President acknowledges military setbacks in fight against IS, urges Baghdad to allow more Sunnis in campaign against terror group
ELMAU, Germany (AP) — Acknowledging military setbacks, President Barack Obama said Monday the United States still lacks a “complete strategy” for training Iraqi forces to fight the Islamic State. He urged Iraq’s government to allow more of the nation’s Sunnis to join the campaign against the violent militants.
Nearly one year after American troops started returning to Iraq to assist local forces, Obama said the Islamic State remains “nimble, aggressive and opportunistic.” He touted “significant progress” in areas where the US has trained Iraqis to fight but said forces without US assistance are often ill-equipped and suffer from poor morale.
IS fighters captured the key Anbar provincial capital of Ramadi last month, prompting Defense Secretary Ash Carter to lament that Iraqi troops lacked “the will to fight.” That was a strikingly negative assessment of a military that has been the beneficiary of billions in US assistance dating back to the war started during the administration of US President George. W. Bush in 2003.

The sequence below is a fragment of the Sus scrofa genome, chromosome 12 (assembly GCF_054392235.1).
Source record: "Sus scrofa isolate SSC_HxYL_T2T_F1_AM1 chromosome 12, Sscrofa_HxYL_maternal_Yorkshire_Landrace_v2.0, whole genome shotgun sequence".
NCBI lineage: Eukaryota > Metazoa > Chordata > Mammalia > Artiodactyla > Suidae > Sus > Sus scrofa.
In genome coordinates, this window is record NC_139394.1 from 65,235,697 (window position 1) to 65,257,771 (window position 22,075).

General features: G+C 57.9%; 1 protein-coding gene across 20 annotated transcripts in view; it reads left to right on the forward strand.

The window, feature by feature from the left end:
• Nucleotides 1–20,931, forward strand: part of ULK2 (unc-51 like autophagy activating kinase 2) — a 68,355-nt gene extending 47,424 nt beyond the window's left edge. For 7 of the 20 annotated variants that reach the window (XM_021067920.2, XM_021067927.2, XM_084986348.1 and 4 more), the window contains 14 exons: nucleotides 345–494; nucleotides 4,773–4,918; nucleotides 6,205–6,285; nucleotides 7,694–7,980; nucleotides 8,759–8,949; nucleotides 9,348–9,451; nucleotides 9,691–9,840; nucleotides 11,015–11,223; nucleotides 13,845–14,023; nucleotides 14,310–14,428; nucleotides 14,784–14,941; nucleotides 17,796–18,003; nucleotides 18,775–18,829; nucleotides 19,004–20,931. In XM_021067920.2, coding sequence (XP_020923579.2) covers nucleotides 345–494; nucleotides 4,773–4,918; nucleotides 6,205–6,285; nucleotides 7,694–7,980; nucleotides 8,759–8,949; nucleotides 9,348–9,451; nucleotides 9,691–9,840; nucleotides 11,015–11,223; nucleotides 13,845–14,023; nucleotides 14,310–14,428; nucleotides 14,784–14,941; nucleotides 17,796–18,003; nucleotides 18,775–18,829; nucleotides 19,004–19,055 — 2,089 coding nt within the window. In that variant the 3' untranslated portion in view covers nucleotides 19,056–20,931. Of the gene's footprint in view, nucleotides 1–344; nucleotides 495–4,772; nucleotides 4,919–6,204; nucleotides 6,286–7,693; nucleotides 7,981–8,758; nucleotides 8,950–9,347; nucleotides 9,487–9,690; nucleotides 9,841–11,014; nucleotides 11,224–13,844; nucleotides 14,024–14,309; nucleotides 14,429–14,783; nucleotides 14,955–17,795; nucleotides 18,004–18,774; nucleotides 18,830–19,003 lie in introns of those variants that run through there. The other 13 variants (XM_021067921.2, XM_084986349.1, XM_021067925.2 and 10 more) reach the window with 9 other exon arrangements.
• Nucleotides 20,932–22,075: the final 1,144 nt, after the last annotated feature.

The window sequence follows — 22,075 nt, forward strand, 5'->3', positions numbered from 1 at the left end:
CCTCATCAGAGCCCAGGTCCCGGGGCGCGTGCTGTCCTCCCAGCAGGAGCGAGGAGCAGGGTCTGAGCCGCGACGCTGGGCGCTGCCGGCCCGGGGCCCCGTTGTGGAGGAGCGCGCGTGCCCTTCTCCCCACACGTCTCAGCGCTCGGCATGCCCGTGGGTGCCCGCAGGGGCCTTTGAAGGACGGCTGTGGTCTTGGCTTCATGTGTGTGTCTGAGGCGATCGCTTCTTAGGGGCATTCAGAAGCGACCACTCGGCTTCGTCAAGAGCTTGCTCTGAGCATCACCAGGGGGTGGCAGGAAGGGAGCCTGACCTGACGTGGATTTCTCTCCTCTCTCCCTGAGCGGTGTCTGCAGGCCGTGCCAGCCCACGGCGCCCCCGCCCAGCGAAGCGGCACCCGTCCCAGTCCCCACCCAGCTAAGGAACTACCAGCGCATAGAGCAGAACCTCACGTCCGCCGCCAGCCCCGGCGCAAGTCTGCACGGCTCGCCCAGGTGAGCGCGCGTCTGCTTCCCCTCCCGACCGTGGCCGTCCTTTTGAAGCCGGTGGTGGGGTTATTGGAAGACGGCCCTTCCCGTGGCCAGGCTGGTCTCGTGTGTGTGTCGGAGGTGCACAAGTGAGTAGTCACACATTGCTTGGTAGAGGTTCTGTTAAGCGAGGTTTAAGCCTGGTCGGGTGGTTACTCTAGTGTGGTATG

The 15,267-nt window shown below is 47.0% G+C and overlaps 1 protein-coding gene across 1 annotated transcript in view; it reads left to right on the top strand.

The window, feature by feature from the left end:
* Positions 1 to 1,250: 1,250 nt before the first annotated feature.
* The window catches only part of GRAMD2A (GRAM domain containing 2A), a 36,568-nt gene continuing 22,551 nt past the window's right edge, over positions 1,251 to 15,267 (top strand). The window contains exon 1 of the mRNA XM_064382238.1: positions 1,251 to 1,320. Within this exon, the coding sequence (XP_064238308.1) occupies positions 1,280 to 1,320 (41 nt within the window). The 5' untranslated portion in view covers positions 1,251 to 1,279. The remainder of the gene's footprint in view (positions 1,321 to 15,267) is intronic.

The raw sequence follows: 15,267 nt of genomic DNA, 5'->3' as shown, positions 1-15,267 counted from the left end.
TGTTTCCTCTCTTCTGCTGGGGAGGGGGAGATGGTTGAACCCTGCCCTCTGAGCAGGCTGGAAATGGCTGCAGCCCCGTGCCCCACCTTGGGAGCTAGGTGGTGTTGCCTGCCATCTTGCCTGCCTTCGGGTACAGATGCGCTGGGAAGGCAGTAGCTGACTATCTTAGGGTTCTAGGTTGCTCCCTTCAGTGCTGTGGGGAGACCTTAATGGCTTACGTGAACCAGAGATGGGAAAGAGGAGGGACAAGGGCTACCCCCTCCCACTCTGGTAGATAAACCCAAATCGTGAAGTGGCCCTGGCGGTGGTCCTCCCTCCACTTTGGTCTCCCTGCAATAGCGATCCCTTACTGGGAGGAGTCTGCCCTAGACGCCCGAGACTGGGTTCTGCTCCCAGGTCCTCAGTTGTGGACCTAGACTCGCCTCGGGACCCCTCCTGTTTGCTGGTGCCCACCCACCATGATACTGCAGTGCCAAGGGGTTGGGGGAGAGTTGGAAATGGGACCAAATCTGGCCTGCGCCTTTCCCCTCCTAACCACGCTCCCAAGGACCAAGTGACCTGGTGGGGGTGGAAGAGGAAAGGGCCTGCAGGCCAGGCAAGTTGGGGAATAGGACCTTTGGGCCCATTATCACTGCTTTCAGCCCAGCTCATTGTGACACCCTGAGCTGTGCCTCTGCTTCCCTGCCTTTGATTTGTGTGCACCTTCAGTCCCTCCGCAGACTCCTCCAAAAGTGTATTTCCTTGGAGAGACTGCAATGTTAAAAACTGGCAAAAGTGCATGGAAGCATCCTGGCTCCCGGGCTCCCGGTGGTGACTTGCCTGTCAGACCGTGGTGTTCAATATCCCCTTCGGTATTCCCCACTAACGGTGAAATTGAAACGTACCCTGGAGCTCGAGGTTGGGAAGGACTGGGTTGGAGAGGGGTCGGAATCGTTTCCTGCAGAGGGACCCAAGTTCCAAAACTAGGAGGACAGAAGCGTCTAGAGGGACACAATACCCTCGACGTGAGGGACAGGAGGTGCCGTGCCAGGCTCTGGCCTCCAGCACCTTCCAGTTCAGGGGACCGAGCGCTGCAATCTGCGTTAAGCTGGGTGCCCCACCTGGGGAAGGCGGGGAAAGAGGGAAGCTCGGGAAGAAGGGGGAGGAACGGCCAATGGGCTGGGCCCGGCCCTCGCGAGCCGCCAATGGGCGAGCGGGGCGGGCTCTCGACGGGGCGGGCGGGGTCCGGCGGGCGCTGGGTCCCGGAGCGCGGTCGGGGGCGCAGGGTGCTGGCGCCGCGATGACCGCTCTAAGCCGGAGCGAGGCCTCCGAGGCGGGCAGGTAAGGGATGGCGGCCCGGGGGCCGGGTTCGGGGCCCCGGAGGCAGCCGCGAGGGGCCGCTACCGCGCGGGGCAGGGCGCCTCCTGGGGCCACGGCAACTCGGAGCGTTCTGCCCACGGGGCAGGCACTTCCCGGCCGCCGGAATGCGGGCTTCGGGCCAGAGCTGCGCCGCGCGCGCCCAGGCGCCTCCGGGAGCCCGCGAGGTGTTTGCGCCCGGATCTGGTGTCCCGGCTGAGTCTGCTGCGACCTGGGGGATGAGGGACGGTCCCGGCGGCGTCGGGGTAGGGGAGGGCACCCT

Still, Obama indicated that simply increasing the number of Americans in Iraq would not resolve the country’s issues. The US currently has about 3,000 troops there for train-and-assist missions.
“We’ve got more training capacity than we have recruits,” he said at the close of a two-day Group of Seven meeting at a luxury resort tucked in the Bavarian Alps.
In both public and private, Obama urged Abadi and his Shiite-led government to allow more Sunnis to fight the Islamic State. The White House has long blamed Iraq’s sectarian divisions for stoking the kind of instability that allowed the militants to thrive.
Full article: Obama admits US lacks ‘complete strategy’ in Iraq (The Times of Israel)